SEMA 2013: U-Build-It Kit from Airaid Makes EFI Intakes Easy

Transplanting a late model EFI engine into a classic musclecar can be simple or brutally difficult, depending on whether you’re doing something that’s been done quite a bit, or breaking new ground with your engine/chassis pairing. One common factor in every swap, though, is the fact that you’re almost certainly going to have to fab up an intake system for yourself.


IMG_4441GRSure, you could hack up whatever factory airbox and plumbing you happened to find and get things working, more or less, but if you’re going to all the trouble of doing the swap in the first place, you probably want to do it all the right way.

Airaid’s U-Build-It line of kits and components let you assemble a cold-air-style intake for your EFI engine in 3-, 3.5-, 4-, 5-, or even 6-inch diameter, limited only by your imagination. The basic kit comes with a selection of straight and angled tubes, couplers, reducers, hump hoses, and of course a high-flow washable air filter. You can also get components a la carte to custom-build exactly what you need.

This year at SEMA we got a look at some new additions to the line that are essential for any EFI intake – Airaid’s MAF adapters. Available in 3-, 3.5-, and 4-inch sizes, the adapters can be ordered up with Hitachi or Denso MAF mounts, which cover the majority of OEM EFI applications, or with a blank plate that can be machined for your custom application.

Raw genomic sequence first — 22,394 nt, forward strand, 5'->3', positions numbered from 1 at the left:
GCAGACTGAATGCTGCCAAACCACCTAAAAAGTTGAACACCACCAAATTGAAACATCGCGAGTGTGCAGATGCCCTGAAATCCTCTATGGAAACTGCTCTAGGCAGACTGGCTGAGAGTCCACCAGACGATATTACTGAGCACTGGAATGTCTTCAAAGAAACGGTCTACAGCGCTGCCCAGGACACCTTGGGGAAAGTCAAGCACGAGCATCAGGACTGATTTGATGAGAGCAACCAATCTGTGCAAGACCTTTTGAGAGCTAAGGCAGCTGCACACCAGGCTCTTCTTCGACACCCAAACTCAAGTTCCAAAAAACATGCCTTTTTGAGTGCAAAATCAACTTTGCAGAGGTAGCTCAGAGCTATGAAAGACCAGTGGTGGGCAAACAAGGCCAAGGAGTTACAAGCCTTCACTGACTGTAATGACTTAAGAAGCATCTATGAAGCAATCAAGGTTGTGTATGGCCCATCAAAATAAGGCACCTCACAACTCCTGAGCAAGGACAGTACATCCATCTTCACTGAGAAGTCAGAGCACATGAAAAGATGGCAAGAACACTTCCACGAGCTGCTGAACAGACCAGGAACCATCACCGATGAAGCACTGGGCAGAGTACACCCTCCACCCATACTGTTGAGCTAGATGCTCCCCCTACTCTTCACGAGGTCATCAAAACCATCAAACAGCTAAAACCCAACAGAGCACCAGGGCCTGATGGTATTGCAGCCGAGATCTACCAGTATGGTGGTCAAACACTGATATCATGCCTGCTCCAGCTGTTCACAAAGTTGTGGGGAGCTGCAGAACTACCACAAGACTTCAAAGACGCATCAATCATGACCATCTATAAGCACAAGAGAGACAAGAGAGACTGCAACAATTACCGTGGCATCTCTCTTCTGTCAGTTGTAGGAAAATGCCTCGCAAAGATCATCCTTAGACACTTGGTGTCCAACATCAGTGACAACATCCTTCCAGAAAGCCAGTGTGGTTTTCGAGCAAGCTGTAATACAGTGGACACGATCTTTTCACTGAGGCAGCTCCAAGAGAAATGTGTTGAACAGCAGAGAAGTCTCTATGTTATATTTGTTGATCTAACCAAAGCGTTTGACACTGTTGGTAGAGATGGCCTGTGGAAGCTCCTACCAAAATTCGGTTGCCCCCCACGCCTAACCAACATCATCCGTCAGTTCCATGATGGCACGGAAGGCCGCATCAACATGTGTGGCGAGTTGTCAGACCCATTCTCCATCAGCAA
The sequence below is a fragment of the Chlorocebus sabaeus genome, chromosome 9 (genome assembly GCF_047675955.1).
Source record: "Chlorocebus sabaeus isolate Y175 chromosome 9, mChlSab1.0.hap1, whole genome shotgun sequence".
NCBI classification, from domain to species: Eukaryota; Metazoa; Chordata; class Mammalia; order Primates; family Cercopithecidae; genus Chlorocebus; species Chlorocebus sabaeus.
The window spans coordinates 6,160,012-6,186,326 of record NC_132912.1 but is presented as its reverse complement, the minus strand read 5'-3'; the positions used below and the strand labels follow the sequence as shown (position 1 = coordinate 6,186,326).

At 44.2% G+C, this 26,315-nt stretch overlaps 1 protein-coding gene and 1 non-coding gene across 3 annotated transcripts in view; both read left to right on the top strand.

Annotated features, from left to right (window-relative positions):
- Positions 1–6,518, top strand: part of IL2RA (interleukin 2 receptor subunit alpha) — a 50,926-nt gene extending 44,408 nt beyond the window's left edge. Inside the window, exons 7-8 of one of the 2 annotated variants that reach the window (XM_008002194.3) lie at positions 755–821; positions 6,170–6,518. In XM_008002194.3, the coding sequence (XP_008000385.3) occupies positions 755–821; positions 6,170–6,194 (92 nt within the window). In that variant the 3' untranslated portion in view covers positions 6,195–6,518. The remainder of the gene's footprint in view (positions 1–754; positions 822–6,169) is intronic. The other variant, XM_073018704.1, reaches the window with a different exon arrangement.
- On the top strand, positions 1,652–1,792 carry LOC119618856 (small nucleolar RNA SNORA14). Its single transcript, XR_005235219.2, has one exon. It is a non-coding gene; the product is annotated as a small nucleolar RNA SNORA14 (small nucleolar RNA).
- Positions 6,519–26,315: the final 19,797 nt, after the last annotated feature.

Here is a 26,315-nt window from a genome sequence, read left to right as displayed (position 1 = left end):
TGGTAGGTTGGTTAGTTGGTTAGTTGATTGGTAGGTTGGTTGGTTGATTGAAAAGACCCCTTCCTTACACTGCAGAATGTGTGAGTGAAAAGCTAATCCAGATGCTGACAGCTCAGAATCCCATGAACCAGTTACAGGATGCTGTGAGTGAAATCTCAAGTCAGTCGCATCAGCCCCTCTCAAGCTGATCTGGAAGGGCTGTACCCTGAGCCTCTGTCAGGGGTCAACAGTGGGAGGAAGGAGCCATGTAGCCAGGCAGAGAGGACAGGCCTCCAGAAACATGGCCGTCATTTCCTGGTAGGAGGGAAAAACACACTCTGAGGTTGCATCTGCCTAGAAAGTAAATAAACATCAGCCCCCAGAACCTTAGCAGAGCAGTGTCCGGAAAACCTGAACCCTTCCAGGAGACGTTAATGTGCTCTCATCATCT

Speaking of custom, Airaid also offers Cold Air Dam components for 1967-69 F-body and 1968-72 A-body General Motors cars that keep the filter element isolated from engine bay heat while drawing in cool outside air. Used in conjunction with the UBI system, they’re a trick solution to keeping your swapped classic breathing easy.

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About the author

Paul Huizenga

After some close calls on the street in his late teens and early twenties, Paul Huizenga discovered organized drag racing and never looked back, becoming a SFI-Certified tech inspector and avid bracket racer. Formerly the editor of OverRev and Race Pages magazines, Huizenga set out on his own in 2009 to become a freelance writer and editor.
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